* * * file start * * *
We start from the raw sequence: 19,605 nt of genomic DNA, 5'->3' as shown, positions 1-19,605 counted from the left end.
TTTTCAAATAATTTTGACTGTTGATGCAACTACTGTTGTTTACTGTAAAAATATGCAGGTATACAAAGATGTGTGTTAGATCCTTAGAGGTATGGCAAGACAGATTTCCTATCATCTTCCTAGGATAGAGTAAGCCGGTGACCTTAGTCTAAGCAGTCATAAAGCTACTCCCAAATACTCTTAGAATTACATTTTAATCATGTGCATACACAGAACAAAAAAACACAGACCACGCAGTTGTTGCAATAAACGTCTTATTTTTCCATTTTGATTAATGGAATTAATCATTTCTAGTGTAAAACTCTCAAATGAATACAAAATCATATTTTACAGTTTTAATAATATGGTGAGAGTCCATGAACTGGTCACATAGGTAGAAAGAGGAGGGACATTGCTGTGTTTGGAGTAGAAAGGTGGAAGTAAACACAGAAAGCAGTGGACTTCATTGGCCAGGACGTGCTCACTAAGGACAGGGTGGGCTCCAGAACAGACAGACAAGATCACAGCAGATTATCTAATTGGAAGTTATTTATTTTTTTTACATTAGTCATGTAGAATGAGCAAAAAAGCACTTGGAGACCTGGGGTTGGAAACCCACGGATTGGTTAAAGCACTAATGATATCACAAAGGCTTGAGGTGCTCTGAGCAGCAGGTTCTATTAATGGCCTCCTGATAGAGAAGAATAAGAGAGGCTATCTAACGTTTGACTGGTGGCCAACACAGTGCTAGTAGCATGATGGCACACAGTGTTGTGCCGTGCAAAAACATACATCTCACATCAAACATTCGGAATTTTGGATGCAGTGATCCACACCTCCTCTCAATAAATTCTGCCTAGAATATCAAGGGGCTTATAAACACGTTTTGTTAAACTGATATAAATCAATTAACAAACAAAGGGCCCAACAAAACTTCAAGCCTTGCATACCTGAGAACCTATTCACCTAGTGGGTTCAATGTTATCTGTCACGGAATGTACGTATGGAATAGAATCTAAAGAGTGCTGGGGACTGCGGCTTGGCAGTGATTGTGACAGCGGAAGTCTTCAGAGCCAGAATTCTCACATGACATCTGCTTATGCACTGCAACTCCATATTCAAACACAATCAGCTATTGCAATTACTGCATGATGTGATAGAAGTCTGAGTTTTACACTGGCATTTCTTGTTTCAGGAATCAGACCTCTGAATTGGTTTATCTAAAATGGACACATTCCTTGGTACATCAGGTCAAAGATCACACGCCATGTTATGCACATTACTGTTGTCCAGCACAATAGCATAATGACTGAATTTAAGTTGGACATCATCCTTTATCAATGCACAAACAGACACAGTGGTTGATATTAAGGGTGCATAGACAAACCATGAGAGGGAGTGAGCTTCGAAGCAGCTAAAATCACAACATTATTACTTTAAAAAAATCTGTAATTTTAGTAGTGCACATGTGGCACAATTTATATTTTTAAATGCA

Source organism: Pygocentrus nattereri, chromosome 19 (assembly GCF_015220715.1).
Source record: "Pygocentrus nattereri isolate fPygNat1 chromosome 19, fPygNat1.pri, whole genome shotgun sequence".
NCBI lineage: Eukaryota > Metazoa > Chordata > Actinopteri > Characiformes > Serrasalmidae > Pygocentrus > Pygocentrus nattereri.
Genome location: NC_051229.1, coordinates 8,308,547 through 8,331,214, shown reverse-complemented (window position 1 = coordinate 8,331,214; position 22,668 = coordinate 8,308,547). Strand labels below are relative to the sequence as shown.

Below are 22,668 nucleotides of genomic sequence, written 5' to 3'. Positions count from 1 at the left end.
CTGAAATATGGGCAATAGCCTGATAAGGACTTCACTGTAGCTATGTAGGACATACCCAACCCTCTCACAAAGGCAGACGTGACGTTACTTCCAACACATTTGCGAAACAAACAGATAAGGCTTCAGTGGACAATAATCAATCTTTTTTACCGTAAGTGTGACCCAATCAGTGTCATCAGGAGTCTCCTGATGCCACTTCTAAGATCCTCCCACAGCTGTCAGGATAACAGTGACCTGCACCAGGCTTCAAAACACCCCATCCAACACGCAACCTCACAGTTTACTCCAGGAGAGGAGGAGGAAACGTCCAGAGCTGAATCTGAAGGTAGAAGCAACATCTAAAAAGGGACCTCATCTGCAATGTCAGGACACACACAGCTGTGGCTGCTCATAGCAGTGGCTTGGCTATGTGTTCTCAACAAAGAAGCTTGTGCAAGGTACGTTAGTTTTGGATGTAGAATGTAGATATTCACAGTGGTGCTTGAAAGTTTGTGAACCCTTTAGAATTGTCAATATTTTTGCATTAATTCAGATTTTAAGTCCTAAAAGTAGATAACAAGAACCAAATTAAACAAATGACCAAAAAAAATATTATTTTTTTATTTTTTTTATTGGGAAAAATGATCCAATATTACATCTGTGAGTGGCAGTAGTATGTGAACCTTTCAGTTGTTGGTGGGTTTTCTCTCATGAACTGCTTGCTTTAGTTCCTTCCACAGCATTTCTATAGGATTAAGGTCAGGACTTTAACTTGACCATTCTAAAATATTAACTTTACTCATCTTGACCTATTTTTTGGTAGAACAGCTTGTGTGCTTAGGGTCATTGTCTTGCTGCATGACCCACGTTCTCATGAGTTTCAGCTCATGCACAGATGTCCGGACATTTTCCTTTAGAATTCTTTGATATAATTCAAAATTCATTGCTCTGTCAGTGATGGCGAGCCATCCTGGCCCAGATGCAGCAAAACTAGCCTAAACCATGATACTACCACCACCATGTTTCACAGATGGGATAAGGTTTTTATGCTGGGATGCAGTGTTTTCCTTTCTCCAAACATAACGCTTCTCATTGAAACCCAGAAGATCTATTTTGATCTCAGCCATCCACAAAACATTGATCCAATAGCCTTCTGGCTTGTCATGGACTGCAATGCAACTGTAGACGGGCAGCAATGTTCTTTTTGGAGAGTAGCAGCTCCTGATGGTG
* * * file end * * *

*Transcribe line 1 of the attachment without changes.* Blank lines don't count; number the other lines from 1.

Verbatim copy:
We start from the raw sequence: 19,605 nt of genomic DNA, 5'->3' as shown, positions 1-19,605 counted from the left end.